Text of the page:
I know one 65yr old woman who had lots of pain in her hips and legs but her muscles are so atrophied from a lifetime without exercise. What is causing her pain and what can i do for her? Another woman in her sixties is walking 45mins a day since her husband died of heart complications. She want to avoid the same fate but she gets so tired after her walks. What is going on? Shouldn’t walking make people feel invigorated and happy?
Everyone is different when it comes to pain in the body.
Have you had her talk to her medical professionals?
After that ask about her past experiences with fitness- if she played sports, has she had surgeries, what has she done to help the pain, etc.
Walking can be beneficial, but at some point many people have to move to recumbent bikes, elliptical, or aquatics because they are unable to work with low impact exercises.
The question about tiredness, and the question about pain can be looked at separately.
Any new activity, or increase in activity puts additional demands on the body. In time the body tends to adapt. With a body that has been sedentary for a long time, has chronic health conditions, or is older that adaptation can take longer, and may be more limited in some ways. This is why many trainers and exercise pros suggest starting a new program slowly and allowing the person (muscles, cardiovascular system, and so on) to work up to longer, harder workouts bit by bit…. especially if they are older. It is also helpful to remember that they probably need to take breaks when needed, hydrate regularly, stretch if the muscles get tired, and so on. And the most important thing I would say is for that person to talk to their health care provider, to make sure there is no underlaying health problem.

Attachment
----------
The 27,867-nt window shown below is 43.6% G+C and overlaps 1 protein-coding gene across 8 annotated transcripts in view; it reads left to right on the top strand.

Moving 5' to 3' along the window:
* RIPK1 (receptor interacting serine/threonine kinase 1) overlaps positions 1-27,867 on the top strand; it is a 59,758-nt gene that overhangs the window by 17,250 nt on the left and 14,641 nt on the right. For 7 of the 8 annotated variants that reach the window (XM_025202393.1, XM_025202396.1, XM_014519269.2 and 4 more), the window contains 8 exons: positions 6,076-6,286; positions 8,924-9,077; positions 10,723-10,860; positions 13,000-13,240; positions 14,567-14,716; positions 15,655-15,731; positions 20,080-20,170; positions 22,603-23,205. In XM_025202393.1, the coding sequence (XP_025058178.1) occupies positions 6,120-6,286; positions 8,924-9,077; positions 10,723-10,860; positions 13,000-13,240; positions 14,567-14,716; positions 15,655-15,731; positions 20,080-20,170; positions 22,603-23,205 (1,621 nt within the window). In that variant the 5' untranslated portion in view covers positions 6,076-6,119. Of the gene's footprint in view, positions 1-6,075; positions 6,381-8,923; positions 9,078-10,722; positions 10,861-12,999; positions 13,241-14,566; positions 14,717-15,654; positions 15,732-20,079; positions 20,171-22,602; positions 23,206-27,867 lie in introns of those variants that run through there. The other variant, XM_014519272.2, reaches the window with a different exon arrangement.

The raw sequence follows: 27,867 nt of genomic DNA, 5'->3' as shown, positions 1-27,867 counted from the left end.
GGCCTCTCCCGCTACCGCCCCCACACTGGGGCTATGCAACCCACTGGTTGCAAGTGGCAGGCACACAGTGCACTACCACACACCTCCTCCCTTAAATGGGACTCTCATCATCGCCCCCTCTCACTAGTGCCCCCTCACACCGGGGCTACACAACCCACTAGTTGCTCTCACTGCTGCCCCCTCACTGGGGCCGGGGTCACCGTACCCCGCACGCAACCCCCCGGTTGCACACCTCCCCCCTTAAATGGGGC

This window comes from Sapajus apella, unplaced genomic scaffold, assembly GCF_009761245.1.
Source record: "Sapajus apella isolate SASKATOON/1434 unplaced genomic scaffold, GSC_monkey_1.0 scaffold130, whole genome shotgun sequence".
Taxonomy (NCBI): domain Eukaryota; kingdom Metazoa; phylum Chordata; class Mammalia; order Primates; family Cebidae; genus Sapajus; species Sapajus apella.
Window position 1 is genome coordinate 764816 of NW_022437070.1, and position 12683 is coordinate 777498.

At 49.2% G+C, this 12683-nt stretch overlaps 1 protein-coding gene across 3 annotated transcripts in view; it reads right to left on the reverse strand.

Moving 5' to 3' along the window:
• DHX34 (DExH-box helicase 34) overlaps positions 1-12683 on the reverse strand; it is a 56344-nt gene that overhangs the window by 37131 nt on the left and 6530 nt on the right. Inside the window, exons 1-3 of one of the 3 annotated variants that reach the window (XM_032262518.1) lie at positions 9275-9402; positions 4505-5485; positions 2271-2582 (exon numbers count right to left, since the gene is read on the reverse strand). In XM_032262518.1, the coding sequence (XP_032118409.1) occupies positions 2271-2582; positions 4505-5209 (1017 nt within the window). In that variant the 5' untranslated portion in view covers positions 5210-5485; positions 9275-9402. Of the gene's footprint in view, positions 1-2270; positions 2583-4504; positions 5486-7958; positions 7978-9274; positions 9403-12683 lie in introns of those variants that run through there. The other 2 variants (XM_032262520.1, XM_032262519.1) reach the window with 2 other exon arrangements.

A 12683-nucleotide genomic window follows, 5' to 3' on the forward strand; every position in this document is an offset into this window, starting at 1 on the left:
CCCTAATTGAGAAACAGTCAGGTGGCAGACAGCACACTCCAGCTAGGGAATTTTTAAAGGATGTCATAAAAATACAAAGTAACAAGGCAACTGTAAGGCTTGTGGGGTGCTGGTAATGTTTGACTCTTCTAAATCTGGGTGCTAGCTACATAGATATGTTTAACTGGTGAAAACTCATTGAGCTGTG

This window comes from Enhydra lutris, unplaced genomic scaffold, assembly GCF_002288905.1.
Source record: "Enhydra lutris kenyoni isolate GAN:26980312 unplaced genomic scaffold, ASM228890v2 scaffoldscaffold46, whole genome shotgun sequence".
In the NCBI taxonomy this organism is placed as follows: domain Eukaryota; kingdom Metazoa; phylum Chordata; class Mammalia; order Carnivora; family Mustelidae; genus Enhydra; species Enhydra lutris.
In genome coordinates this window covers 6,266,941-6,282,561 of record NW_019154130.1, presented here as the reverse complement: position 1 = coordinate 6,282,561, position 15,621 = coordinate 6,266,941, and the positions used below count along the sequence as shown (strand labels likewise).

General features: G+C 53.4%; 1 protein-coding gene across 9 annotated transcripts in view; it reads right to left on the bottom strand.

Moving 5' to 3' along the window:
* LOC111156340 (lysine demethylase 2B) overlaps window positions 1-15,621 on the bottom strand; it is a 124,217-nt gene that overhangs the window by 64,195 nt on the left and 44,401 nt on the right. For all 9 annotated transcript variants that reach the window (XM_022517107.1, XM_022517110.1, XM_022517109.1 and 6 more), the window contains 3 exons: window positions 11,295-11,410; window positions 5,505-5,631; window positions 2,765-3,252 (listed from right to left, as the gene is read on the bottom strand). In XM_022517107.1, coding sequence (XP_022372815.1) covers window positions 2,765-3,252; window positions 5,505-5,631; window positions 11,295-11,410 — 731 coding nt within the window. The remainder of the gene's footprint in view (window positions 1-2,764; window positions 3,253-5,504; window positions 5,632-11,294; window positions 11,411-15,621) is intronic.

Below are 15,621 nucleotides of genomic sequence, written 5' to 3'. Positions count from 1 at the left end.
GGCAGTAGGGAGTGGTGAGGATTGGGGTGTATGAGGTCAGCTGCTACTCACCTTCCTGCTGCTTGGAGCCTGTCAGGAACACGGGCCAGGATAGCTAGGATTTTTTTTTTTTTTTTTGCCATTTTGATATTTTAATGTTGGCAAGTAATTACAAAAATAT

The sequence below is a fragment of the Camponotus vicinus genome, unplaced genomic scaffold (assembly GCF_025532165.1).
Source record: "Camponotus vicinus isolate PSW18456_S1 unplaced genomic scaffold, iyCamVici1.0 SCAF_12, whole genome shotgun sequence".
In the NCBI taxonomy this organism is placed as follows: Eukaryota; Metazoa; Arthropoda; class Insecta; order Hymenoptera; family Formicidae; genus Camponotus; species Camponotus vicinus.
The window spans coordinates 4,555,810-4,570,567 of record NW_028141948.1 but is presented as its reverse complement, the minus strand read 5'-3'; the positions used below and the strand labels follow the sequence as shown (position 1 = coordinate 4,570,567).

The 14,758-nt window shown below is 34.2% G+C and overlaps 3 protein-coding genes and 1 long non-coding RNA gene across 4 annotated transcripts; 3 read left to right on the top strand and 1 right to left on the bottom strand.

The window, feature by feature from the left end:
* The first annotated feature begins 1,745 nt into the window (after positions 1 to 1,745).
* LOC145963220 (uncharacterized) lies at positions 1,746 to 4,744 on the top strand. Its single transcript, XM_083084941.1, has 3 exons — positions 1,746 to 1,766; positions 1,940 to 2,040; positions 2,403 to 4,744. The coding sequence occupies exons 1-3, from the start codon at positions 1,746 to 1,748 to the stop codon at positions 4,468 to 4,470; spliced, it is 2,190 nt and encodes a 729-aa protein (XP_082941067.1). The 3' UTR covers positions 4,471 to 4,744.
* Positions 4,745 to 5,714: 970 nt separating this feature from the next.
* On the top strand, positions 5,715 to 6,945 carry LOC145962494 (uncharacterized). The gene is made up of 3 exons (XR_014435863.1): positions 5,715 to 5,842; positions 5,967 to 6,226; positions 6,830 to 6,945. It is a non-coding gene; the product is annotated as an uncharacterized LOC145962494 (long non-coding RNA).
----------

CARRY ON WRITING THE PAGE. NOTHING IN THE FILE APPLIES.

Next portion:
If there is pain that is absolutely the place to start. A fitness professional cannot diagnose a medical condition. Once a health professional can identify any underlying conditions and give the ok for a fitness program a fitness professional can help guide the person to a good program for their fitness and physical health.
On another note, a person who has suffered a great loss is to be commended for striving to put healthy positive activities in her life. I wonder if she is able to find walking partners, or a walking group. I have found with my older students that the community is as important as the activity. In any case I send my wishes that she treat herself with gentleness and kindness and hopes that she find the tiredness in time gives way to glow.
I agree with Bryant that checking with your clients’ physicians is an important first step. There are so many factors that can impact an elderly client’s ability to exercise–arthritis, cardiovascular/cardiorespiratory impairment, orthopedic history–that you consider not only medical history, but also exercise history, body weight, nutritional habits, post-exercise recovery and so forth.
The most important consideration, in my opinion, is that pain most often is not a good sign, especially if it’s joint pain.
Good luck, take care.
Florann, walking, like any other exercise, has different effects on different people. Some get invigorated, others may get tired. To rule out ‘other factors’ such as something medical going on, you should have your client visit her (their) physician so as to make sure that there isn’t a medical reason for what they are observing. Tiredness and fatigue could have many sources so it’s always best to rule out a medical issue.